Northrop Grumman
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Navy Collects Coyote Targets from Northrop Grumman

Dec. 1, 2020
The GQM-163A Coyote hits speeds beyond Mach 2.5 while whizzing just 15' above ocean waters, or it can climb to altitudes of 50,000' for high-diving flight trajectories.

The Naval Air Systems Command (Patuxent River, MD) has awarded a $57 million contract to Northrop Grumman Systems Corp. (Chandler, AZ) for the manufacture and delivery of 19 production GQM-163A “Coyote” supersonic sea-skimming targets. Three of the Coyotes are for the government of Japan and 16 for the U.S. Navy. Because of its unique capabilities, GQM-163A launches have been conducted for several foreign customers in addition to the U.S. Navy. Work on the production-ready target vehicles will be performed at several Northrop Grumman facilities, including in Camden, AK, Chandler, AZ, and Vergennes, VT, with the contract expected to be completed in December 2023.

The GQM-163A Coyote integrates a solid-fuel, ramjet air-breathing ducted rocket propulsion system into a missile airframe that is 18 ft. long and 14 in. in diameter (see figure). The high-performance vehicle, which has been rail launched from naval test and training ranges, achieves speeds of greater than Mach 2.5 while flying just 15 ft. above the ocean’s surface. The highly maneuverable vehicle can reach altitudes of more than 50,000 ft. while flying with 10 g of acceleration. It has two flight trajectories to combat ocean-bound targets: sea skimmer and high-diving flight patterns.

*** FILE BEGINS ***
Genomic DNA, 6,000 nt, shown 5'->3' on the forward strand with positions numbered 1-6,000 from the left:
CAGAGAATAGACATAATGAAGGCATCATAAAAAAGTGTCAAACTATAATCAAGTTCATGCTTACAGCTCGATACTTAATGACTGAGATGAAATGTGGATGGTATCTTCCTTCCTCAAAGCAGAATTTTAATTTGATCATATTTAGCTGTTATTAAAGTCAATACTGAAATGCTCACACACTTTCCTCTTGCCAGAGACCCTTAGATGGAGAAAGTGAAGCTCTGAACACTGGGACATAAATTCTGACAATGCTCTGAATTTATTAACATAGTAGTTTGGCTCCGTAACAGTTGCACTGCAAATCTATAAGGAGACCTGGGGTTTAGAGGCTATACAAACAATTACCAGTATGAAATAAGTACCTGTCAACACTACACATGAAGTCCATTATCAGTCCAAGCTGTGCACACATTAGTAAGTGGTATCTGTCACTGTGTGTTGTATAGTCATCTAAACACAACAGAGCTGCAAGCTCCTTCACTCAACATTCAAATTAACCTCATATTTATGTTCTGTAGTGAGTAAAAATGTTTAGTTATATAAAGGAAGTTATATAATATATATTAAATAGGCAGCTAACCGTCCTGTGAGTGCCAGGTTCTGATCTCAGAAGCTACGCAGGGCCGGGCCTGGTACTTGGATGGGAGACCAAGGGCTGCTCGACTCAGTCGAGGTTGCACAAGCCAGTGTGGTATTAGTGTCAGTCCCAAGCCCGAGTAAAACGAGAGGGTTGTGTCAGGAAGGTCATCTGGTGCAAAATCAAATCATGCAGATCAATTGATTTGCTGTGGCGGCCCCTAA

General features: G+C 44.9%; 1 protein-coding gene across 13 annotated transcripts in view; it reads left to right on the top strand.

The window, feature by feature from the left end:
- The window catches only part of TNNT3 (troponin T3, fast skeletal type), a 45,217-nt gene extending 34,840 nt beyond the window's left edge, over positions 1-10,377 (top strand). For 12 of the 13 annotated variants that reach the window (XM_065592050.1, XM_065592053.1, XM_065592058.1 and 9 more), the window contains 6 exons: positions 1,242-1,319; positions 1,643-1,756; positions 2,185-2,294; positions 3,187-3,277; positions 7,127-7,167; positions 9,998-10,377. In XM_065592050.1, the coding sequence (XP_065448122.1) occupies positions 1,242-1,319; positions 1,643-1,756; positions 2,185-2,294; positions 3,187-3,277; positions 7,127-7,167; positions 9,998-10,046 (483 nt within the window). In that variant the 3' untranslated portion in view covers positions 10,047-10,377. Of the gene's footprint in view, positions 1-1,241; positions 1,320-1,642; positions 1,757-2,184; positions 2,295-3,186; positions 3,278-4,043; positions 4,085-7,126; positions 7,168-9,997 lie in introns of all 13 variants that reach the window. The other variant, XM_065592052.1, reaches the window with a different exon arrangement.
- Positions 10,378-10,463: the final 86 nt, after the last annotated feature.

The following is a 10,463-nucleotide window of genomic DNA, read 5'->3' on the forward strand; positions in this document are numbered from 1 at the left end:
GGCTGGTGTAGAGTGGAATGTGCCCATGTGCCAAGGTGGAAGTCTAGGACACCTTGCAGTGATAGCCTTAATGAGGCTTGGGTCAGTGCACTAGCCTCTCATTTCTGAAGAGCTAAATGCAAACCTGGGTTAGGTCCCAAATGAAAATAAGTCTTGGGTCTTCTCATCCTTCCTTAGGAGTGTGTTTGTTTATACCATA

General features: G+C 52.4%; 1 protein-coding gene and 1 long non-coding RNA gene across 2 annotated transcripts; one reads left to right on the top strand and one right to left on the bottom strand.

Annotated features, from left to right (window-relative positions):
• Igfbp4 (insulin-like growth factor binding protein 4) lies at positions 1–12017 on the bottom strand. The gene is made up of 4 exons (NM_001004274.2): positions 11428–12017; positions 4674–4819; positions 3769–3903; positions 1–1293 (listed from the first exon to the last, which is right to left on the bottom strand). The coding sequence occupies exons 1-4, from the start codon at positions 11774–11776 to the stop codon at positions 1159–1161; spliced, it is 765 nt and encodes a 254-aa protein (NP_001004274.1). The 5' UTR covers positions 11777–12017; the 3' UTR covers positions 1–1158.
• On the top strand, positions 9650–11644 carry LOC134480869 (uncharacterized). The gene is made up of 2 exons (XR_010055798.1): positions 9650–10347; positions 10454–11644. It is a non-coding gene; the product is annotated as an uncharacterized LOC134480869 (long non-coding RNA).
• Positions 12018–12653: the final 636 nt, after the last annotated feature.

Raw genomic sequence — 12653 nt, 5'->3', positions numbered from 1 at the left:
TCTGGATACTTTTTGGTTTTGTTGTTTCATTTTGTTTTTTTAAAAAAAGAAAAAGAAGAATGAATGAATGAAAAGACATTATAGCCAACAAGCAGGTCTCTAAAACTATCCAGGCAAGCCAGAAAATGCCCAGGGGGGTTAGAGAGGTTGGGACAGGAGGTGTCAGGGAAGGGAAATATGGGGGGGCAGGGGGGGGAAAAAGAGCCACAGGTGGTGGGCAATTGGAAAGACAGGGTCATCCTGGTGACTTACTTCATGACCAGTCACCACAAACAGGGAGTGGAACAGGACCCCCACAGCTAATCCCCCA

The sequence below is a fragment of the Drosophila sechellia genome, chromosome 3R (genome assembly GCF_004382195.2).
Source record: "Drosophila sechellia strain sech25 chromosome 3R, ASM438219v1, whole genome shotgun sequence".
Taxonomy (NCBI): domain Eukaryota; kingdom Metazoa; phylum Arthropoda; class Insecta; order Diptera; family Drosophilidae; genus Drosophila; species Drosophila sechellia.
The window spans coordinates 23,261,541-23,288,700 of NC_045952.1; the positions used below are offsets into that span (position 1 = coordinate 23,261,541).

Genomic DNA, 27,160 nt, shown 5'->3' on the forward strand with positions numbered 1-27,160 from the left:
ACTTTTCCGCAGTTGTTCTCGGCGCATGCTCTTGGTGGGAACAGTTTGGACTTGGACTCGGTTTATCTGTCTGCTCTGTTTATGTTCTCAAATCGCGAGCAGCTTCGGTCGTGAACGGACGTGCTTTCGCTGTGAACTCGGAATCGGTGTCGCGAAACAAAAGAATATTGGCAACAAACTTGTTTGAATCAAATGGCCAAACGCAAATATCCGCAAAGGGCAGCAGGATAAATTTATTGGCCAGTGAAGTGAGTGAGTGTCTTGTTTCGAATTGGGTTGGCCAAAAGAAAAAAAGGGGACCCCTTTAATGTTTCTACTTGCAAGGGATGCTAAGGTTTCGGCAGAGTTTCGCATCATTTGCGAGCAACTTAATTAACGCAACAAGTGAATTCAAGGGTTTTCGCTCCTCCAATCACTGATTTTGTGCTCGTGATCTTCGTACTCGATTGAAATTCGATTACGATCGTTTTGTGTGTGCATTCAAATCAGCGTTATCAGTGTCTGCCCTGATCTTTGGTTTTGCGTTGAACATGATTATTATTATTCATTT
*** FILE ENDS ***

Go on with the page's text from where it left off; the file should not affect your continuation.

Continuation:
About the Author

Jack Browne | Technical Contributor

Jack Browne, Technical Contributor, has worked in technical publishing for over 30 years. He managed the content and production of three technical journals while at the American Institute of Physics, including Medical Physics and the Journal of Vacuum Science & Technology. He has been a Publisher and Editor for Penton Media, started the firm’s Wireless Symposium & Exhibition trade show in 1993, and currently serves as Technical Contributor for that company's Microwaves & RF magazine. Browne, who holds a BS in Mathematics from City College of New York and BA degrees in English and Philosophy from Fordham University, is a member of the IEEE.

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